FOREX Africa: Cash Crop Farmers Smile Amid Currency Woes

FOREX Africa: Cash Crop Farmers Smile Amid Currency Woes

As a frontier market, the countries of Africa represent both tremendous opportunities and tremendous risks. On the risk side of the ledger are all the usual complications of international trade and investment compounded by the problems inherent in a developing, emergent continental market consisting of 54 countries and 1.1 billion people – it’s a lot to keep track of.

Luckily, the ups and downs of the African currency markets aren’t one of them if you know where to look. To help with that, AFKInsider has compiled all the news you need to know now in order to slim down your currency risk in the week ahead. Let’s see what’s happening out there

Happy Farmers

African farmers that cultivate cash crop produce like tea, coffee, cocoa and cotton are a happy lot this year because of the foreign exchange gains they have made due to weakening local currencies.

Despite falling commodity prices globally, many agricultural produce exported out of Africa have fetched higher revenue for farmers as they are sold in dollars, a currency that has strengthened against almost all sub-Saharan Africa currencies.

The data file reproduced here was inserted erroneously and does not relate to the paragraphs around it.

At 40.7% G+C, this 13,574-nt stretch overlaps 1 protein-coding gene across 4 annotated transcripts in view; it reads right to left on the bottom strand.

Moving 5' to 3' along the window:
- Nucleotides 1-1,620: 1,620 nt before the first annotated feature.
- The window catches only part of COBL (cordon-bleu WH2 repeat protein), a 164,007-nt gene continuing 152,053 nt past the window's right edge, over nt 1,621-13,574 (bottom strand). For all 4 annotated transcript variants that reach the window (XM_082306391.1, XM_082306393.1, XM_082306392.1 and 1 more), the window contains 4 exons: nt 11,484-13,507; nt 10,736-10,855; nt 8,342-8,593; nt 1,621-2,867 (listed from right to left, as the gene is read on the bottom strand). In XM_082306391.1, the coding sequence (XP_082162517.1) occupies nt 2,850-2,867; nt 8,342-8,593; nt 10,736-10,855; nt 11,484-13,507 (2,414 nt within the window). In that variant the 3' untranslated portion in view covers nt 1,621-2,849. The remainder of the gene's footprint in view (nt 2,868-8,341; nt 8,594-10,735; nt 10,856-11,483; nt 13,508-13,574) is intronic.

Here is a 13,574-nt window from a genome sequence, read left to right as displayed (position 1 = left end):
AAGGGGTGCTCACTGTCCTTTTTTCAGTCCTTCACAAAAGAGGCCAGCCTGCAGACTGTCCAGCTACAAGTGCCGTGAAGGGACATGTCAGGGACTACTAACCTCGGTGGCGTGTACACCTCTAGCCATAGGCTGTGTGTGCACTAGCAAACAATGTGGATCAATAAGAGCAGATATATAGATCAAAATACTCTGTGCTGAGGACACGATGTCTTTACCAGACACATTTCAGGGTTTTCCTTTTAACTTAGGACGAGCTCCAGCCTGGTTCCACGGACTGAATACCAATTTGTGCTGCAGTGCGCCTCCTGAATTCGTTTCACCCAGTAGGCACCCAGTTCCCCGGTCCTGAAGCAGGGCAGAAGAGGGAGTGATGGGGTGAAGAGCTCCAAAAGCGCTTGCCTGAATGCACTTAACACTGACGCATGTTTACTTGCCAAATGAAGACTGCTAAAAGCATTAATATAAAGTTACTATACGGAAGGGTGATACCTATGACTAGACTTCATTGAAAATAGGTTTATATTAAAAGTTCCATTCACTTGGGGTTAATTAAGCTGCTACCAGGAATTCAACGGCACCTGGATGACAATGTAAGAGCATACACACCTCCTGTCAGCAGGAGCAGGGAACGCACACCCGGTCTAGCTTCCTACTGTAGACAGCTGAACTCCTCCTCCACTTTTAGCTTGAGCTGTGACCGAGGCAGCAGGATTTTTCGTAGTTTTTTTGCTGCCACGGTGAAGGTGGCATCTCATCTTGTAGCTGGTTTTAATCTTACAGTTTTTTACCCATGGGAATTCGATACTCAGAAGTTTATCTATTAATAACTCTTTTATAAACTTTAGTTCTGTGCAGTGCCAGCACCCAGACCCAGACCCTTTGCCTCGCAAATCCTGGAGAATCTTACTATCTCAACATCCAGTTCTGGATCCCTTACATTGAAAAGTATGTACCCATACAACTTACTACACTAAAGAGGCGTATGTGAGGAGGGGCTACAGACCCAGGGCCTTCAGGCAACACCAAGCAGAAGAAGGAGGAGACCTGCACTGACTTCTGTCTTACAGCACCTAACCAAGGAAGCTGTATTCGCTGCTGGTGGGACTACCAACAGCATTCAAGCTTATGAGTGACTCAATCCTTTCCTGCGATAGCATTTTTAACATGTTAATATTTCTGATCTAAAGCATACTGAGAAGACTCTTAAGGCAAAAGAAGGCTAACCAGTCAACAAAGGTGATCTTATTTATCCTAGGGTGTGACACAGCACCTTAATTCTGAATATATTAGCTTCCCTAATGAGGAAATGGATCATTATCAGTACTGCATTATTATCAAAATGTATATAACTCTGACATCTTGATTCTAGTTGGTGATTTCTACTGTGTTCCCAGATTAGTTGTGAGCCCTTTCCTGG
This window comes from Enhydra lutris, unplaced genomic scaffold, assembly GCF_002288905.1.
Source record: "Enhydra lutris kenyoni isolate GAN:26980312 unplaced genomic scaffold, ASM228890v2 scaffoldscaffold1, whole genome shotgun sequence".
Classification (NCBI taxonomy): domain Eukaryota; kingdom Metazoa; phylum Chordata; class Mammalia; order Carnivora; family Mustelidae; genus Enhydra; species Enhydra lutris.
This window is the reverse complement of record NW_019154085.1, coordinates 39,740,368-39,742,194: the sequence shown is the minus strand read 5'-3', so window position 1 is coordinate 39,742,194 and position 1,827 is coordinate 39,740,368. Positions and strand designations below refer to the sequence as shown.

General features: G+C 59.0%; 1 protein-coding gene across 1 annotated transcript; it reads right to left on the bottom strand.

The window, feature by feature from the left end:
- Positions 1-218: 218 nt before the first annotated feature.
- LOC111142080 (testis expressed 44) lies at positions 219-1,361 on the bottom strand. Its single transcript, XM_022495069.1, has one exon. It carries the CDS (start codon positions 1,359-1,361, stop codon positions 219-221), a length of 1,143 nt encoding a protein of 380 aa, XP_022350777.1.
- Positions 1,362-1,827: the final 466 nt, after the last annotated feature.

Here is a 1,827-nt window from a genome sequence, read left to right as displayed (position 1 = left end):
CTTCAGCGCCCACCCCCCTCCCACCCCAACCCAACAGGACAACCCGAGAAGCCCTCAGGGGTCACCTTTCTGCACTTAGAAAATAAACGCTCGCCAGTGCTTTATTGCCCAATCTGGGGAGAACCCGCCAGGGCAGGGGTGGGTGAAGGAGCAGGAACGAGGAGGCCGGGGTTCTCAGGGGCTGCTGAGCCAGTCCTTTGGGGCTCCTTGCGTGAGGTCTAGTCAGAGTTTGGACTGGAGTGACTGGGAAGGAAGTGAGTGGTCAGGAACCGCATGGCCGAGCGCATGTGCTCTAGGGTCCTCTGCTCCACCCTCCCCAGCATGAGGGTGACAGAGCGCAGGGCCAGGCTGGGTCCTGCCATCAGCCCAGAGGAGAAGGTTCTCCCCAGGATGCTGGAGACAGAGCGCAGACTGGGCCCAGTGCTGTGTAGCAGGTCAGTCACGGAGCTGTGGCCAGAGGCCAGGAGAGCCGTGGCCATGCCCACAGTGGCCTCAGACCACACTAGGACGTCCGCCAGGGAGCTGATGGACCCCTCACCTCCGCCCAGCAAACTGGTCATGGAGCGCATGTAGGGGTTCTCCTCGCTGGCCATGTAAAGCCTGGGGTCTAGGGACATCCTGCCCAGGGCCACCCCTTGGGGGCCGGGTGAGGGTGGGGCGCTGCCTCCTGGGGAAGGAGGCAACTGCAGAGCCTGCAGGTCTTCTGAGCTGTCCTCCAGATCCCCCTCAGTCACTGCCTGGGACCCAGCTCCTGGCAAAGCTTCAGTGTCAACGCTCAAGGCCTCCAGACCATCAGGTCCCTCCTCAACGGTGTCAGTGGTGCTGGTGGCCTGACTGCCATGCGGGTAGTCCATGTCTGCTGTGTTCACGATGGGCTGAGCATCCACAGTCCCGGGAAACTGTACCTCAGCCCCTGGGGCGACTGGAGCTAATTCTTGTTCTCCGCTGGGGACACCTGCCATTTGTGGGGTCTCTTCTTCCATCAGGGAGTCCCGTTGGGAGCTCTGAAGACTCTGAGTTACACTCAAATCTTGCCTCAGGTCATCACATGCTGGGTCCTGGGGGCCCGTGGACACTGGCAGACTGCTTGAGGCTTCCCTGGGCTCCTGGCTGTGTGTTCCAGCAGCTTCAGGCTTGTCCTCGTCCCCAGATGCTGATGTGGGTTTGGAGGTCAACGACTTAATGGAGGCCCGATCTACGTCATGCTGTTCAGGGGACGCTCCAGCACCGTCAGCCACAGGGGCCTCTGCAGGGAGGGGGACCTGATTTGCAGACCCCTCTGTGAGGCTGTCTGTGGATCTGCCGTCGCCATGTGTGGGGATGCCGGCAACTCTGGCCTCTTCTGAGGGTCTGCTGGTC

Small-scale tea growers in Kenya last month received higher bonus payment from the national tea development agency due to better prices in the international market as well as a strong dollar that has increased the value of exports.

“We are happy with the improvement in earnings this year,” Mugambi Nkanata, a farmer who delivers his tea to Imenti Tea Factory in central Kenya, told Business Daily.

Like most African currencies, the Kenyan shilling has depreciated 15 percent against a globally stronger dollar this year.


Other currencies including the Ugandan shilling and the Ghanaian Cedi have depreciated as much as 20 percent so far this year and are expected to fall further if the US fed rise interest rates before the close of the year.

In Uganda, coffee farmers have increased their production this year in anticipation of better earnings, despite coffee prices on the international market hitting a two-year low.

According to the Uganda Coffee Development Authority (UCDA), the landlocked East African country has posted gains both in volume and value at the international market this year.

Coffee is Uganda’s leading commodity export and its single biggest source of hard currency.

With oil-money thinning out this year, governments in Ghana and Nigeria are focusing more efforts to improving the agricultural sectors in their countries in an effort to diversify revenue.

Ghanaian cocoa farmers have benefitted from a number of  incentives including a higher selling price aimed at keeping them from smuggling their produce to Ivory Coast where the produce fetches better prices.

According to a Reuters report, the West African nation said it will increase the amount it pays per ton of the commodity  by 21 percent to $1,759 a ton to deter smuggling into neighboring Ivory Coast, the world’s leading producer. Ivory Coast set its producer price at $1,718 per ton.